“Shifting overnight from total support for a dictatorship to backing the democratic movement that follows is no easy feat. Hence the confusion and embarrassment of the French government’s statements in recent days on the “Jasmine Revolution" , writes Libération.

For Le Monde, French diplomacy, "forced to adapt to a chain of events that has overwhelmed it”, is left in a difficult position. It was thus not until 2 p.m. on January 15th, or 24 hours after the hurried exodus of Ben Ali, that the Elysee lined up for the first time on the side of those calling for a transition to democracy. And it was “one day behind the United States" that France called for free elections as soon as possible in its former protectorate. It must be said, the paper recalls, that "all of Sarkozy's predecessors had shown before him, if not complacency, then excessive caution at the very least towards this former French protectorate."

"To justify their waiting game during the days of bloody police repression in Tunisia," continues Le Monde, French officials have proclaimed, in a statement from the Elysee, "a vague concept" – that of "non- interference in the internal affairs of a sovereign state."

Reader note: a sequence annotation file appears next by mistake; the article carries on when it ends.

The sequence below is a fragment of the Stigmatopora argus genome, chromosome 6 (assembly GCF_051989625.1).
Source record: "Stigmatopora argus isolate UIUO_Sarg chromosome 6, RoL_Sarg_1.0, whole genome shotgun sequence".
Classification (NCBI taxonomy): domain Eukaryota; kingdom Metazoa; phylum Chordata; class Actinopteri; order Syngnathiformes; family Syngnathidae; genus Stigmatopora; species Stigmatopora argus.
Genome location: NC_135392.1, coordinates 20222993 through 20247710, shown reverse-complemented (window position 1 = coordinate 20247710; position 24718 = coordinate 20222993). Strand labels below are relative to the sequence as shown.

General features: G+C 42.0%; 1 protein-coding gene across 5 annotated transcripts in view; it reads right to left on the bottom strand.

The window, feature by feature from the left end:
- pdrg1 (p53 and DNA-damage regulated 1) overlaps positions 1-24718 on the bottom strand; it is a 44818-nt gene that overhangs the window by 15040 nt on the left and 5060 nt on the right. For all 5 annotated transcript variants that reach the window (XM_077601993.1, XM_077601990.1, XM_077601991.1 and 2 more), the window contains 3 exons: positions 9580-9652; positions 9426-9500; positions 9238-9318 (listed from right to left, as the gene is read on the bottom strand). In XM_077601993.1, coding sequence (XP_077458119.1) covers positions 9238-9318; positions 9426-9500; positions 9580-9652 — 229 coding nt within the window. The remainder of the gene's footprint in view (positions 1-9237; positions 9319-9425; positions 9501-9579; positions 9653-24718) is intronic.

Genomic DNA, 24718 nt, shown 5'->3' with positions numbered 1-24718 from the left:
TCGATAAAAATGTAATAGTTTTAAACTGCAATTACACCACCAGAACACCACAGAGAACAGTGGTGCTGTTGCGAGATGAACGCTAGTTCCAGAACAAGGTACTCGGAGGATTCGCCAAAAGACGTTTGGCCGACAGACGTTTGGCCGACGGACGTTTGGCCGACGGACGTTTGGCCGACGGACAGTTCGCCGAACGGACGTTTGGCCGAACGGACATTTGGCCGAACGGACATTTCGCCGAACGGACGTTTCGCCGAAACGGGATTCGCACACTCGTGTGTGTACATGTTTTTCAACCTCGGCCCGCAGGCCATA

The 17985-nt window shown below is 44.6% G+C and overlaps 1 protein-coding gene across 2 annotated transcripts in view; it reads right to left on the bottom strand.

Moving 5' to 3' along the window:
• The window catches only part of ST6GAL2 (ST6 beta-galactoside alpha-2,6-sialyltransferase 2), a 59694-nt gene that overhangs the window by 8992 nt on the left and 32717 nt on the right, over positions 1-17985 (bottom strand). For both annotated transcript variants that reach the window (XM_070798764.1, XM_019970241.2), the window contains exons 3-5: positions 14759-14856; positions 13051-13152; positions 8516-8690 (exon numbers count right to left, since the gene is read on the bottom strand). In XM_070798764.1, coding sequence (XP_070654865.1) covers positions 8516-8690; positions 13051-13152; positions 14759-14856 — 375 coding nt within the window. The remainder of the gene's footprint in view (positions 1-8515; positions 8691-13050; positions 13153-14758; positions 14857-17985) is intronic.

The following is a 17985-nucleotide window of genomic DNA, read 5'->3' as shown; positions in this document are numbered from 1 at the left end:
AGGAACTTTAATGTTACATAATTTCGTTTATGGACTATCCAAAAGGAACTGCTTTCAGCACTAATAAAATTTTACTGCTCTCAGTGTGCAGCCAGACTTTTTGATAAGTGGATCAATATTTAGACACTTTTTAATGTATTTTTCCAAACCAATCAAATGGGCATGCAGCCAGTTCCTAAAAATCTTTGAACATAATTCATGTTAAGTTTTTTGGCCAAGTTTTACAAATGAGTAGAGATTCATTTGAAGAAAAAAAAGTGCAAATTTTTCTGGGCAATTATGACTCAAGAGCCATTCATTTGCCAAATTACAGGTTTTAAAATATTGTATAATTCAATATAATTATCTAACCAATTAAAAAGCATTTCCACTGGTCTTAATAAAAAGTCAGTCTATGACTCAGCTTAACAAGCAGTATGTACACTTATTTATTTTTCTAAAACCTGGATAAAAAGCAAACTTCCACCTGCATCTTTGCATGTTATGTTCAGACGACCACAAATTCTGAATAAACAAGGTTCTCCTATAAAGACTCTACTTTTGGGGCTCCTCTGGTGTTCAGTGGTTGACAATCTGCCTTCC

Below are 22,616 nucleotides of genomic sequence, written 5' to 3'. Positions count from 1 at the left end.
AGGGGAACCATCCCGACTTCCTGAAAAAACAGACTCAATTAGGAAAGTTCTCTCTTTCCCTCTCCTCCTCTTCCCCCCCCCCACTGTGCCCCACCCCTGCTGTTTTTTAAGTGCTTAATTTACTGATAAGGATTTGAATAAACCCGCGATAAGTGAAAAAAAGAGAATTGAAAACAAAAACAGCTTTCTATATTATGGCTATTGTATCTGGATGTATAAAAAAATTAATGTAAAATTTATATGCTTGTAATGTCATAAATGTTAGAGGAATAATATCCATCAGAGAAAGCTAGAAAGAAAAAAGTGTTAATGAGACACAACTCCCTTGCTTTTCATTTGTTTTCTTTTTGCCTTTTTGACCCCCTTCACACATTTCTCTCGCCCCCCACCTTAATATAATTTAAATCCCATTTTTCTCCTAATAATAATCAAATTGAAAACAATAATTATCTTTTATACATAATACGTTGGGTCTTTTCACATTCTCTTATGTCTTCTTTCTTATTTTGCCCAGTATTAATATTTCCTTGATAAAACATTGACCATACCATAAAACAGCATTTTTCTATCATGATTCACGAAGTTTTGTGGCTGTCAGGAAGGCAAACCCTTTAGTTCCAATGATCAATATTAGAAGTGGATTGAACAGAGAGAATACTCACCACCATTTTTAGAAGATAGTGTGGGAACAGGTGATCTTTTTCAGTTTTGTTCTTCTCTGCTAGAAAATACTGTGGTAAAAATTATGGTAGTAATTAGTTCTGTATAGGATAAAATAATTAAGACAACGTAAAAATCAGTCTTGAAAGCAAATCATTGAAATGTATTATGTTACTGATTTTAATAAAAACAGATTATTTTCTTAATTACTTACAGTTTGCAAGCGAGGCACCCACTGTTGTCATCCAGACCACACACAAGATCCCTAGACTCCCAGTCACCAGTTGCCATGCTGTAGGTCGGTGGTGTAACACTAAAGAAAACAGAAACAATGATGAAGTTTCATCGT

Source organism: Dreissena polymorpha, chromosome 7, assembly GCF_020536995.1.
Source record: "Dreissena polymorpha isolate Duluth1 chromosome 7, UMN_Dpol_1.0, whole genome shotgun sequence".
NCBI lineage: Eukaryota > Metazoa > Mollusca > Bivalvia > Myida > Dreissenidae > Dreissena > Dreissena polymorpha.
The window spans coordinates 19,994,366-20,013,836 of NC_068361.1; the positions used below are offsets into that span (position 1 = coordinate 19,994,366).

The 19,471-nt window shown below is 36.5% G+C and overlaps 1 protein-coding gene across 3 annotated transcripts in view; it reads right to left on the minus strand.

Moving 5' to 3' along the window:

Alliot-Marie will find it even more difficult to backtrack

"The government is extremely embarrassed," notes Libération. Those principally accused by the press and the politicians: the Foreign Minister, Michèle Alliot Marie, who is being summoned to the National Assembly on January 18 to explain the inconsistency of French diplomacy not just in Tunisia but in Côte d'Ivoire as well. At the beginning of the revolt in Tunisia, Libération reports, the diplomats had proposed "the expertise of our security forces”, which would permit "the right to demonstrate without endangering security.

"Michèle Alliot-Marie will find it even more difficult to backtrack, given that no-one in the government has been in hurry to support her", says Libération. While the opposition on the left is denouncing "a diplomacy of cynicism," the Minister of Defence, Alain Juppe admits that *"we have no doubt underestimated the degree of frustration of people living under a dictatorial police state.**”*

“The French government is now focused on getting back on track,” observes La Croix. But the newspaper considers that "it is for Europe to take the lead, as did the chief diplomat of the EU, Catherine Ashton, in promising to support Tunisia in its efforts to build a ‘stable democracy’ and to prepare and organise elections – before conferring on the new Tunisia, on a day we hope will come soon, the ‘advanced status' that would strengthen the relations between the two shores of the Mediterranean, as equals.”